Being met at the gate, escorted through customs and then being handed a packet of documents naming me a 'diplomatic representative of The People's Republic of China' had an affect far greater on me than any amount of money would have. If someone was trying to insure my loyalty to the cause they sure hit the mark with that. I determined that nothing they did after that would top this. I was wrong, big time wrong.
A short meeting with about fifteen of the second tier hierarchy ended my briefing. They sent me on my way. I assumed that I would fly to a neutral country then begin the 'survival' tests twenty times, first over in Taipei. At least I knew what would be expected. As I was leaving, one of the administrators stopped me and suggested I meet my assistant, then we could continue the trip.
When 'SHE' entered the room, time stopped for me. With the greatest of effort I opened my mouth to say something to my host. He just smiled, you know, that smile you get in China, only this time I had a pretty good idea why. 'SHE' was beautiful, tall for a Chinese female, built for endurance not speed and dressed as though a fashion show in Paris or Milan were a waste of her time. My mouth stayed open.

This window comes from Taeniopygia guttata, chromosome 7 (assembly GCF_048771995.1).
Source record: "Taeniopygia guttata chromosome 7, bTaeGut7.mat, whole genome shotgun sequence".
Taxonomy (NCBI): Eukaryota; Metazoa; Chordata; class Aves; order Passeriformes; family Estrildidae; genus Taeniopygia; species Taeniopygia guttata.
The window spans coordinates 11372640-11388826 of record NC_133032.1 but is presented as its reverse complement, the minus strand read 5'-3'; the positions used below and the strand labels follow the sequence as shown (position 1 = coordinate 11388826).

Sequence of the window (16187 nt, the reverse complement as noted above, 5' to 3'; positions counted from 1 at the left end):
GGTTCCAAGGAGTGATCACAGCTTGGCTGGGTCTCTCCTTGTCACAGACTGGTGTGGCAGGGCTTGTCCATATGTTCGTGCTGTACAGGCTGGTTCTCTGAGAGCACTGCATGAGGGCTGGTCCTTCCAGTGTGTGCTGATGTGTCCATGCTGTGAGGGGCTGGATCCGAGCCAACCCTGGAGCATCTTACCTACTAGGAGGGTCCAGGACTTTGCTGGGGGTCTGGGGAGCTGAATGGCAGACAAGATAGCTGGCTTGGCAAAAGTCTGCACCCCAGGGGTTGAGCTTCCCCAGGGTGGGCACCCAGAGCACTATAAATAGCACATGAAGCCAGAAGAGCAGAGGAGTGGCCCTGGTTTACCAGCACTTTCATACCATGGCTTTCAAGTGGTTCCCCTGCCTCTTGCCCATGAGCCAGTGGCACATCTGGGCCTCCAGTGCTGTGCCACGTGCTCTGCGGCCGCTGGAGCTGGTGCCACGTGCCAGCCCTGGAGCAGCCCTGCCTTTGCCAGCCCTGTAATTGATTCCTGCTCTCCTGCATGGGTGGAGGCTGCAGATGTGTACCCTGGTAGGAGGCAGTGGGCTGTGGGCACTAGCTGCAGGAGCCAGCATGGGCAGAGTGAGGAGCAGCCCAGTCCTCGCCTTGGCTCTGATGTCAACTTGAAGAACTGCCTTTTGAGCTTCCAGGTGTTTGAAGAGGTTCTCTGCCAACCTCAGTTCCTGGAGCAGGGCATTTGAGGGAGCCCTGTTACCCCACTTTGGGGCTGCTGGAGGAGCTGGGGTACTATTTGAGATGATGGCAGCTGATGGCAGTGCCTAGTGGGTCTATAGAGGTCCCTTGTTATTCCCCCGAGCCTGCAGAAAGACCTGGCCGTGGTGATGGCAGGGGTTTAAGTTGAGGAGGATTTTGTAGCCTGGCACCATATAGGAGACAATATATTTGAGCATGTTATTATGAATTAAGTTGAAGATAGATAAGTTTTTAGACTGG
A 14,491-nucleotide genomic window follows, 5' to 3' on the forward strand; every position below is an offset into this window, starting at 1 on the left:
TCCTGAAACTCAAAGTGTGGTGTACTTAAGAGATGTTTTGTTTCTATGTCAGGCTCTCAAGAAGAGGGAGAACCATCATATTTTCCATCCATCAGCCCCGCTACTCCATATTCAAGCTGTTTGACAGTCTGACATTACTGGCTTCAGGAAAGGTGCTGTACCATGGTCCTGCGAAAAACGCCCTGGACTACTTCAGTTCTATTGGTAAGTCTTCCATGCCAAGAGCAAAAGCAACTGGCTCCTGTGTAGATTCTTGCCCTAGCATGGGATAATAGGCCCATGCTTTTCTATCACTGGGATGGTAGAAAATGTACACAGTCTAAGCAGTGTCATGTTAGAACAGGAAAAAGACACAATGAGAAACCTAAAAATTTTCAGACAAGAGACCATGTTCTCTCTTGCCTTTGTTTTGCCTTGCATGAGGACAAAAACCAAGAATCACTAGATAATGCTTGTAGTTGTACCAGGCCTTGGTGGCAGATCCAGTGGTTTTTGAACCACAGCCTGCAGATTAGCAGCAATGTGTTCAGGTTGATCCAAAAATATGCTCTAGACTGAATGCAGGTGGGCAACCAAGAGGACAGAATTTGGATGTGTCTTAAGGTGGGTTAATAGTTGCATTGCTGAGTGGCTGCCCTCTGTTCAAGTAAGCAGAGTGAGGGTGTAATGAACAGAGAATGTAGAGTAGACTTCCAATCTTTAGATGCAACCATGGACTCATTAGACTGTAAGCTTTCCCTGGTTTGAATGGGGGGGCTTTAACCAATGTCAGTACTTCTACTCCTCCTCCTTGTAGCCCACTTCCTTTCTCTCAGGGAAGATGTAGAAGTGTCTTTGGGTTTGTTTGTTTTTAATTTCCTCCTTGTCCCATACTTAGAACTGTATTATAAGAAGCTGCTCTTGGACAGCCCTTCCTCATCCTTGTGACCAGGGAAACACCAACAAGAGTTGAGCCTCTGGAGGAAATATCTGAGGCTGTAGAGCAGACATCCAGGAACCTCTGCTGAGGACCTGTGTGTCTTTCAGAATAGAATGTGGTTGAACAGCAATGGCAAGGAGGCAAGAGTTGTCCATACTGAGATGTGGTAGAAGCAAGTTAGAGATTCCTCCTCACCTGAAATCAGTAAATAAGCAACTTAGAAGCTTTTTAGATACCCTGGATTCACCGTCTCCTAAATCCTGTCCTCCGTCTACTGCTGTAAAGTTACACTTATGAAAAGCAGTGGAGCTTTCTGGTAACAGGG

In perfect English, English, she spoke. "I look forward to working 'under' you."
I looked back at my host walking away. 'You SOB' I thought, 'you might as well have me bed, wed her and apply for citizenship as her husband now'.
"Yes, that is exactly what he hoped. I shall try very hard not to disappoint you Master."
Yup, she was an empath, telepath, slave or whatever; I was a lost man.
"What is your name? What do I call you in public and when we are alone?"
"I will answer to any name you wish to call me Master. I should not be 'collard' for in China it will be difficult enough to be included in any serious negotiations. I am yours, my entire purpose is to assist you in anything and everything needed to make this endeavor successful. If you command, anything you say I will do? I speak several languages and many Chinese dialects. I am told men as well as ladies find me attractive. Whatever is needed for you to be successful I will do."